Is OpenOffice really a free version of Microsoft Office?

I’ve come across a free office productivity suite called OpenOffice. Is this really free? What’s catch?

Roger from Aurex Limited asked me this question when he came across the ASUS EEE PC. It’s a cut-down laptop running Linux that comes with a version of OpenOffice. Roger’s confusion lay in the fact that he had always been a Windows users and the concept of free software was a bit difficult to grasp. The funny thing is that there are a number of people out there who consider the concept of paying for software a bit difficult to grasp 🙂

The reality is that there is a growing body of software that is not only free, but also open for others to build on an enhance. The Open Source movement is gaining more credibility in user circles and coming up with real, viable alternatives for organisations who want to avoid getting locked into proprietary systems. You can find Open Source alternatives of operating systems, office applications, games, budgeting software, financial packages and pretty much everything under the sun.

Open Office is a great example of Open Source. It’s not related to Microsoft Office in any way except that you can share files between the two systems (assuming you have the right conversion functions in place). Functionality between the two suites is pretty similar. They both come with the same set of tools: a word processor, spreadsheet, database and presentation make up the core set of products; which is probably most of what you need for office productivity. The biggest difference between the two is that Open Office it totally free. OpenOffice is also a cross-platform package which means you can get a copy that will run on a large number of operating systems.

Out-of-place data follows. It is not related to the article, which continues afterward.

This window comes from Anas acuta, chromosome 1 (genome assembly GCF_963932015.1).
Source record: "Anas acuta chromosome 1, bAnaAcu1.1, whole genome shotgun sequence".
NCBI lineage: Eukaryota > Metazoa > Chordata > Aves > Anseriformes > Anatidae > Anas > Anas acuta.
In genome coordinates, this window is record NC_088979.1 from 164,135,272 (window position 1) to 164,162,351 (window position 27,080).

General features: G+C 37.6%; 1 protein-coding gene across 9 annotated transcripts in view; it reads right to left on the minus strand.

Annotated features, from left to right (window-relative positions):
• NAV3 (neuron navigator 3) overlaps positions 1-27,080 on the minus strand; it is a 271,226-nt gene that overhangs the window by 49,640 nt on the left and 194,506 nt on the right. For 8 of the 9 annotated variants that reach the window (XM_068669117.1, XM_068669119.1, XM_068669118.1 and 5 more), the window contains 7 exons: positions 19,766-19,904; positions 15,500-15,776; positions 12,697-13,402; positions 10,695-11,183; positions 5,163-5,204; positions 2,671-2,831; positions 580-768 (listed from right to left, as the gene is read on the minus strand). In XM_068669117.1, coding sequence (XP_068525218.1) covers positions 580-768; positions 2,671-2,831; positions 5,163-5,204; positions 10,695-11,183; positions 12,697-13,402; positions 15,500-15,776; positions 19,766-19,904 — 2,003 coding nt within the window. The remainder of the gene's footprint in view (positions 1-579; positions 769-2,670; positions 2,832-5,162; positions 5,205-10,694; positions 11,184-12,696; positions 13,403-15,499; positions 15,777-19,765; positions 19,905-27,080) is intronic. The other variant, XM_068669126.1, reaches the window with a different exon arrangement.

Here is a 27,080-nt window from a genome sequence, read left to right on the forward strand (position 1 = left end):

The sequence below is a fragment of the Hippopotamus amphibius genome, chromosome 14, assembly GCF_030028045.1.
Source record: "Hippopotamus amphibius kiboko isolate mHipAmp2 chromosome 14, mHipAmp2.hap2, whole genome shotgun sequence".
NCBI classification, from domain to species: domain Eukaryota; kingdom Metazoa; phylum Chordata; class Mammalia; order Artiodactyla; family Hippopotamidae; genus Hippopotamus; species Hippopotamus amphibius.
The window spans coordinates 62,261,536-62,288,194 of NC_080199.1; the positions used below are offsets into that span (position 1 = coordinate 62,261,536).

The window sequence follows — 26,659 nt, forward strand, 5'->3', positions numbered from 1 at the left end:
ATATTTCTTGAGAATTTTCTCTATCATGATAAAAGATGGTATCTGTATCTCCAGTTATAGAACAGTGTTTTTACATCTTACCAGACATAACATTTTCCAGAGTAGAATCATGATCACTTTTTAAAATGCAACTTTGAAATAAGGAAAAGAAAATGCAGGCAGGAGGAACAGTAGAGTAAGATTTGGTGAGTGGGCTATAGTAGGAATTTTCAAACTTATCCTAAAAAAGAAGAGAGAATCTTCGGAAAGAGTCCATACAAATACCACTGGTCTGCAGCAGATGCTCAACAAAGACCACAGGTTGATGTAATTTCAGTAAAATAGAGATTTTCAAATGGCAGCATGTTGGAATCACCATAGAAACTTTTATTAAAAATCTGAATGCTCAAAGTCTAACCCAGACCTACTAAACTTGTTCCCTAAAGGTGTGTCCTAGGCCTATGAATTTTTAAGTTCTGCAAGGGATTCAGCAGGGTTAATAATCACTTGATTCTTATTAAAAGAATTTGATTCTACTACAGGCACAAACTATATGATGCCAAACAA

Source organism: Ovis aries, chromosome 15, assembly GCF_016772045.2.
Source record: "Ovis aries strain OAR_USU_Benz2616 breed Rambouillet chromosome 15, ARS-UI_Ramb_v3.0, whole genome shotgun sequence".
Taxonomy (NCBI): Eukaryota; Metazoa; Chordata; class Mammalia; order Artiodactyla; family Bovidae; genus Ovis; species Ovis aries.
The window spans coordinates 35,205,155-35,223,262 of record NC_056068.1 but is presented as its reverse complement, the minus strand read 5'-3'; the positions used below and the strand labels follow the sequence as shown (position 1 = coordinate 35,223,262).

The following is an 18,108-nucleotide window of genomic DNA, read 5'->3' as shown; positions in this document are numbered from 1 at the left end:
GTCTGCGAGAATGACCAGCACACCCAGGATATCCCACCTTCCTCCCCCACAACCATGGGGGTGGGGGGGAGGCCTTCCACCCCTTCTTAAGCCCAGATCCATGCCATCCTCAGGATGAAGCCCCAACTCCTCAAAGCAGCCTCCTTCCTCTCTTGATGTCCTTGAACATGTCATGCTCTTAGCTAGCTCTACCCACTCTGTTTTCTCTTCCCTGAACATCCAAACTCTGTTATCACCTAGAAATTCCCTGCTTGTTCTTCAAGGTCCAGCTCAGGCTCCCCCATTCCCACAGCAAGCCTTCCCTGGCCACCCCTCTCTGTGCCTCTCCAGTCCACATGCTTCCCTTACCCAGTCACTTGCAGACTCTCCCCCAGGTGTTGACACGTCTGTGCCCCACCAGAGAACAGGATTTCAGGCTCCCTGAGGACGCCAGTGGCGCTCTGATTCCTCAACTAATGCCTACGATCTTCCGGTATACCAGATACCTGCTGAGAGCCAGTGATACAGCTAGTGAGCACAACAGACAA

Hope that answers your question!

3 thoughts on “Is OpenOffice really a free version of Microsoft Office?”

  1. The biggest difference from a user point of view is that OpenOffice (and the Mac version that I use, called NeoOffice) does not have anything akin to Outlook. This is a major hole if you’re using Office in a business environment, but would probably be less serious for home users.

    Whilst OpenOffice will open and save the MS file types, this is through backward engineering so it is not always perfect. I had a major issue with a complicated Excel document, which contained many graphs and relative functions, which OpenOffice would only open after a severe wait and which it then would not save properly.

    On the whole, OpenOffice is a good piece of software – and even better because it’s free – but it does have its limitations. If 100% compatibility with MS file types is important to you as a user, it might not be the suite for you. If you can live with less than 100% compatibility (or are prepared to change all your MS files to OpenOffice ones), and if Outlook is not important to you, then it’s definitely worth checking out.

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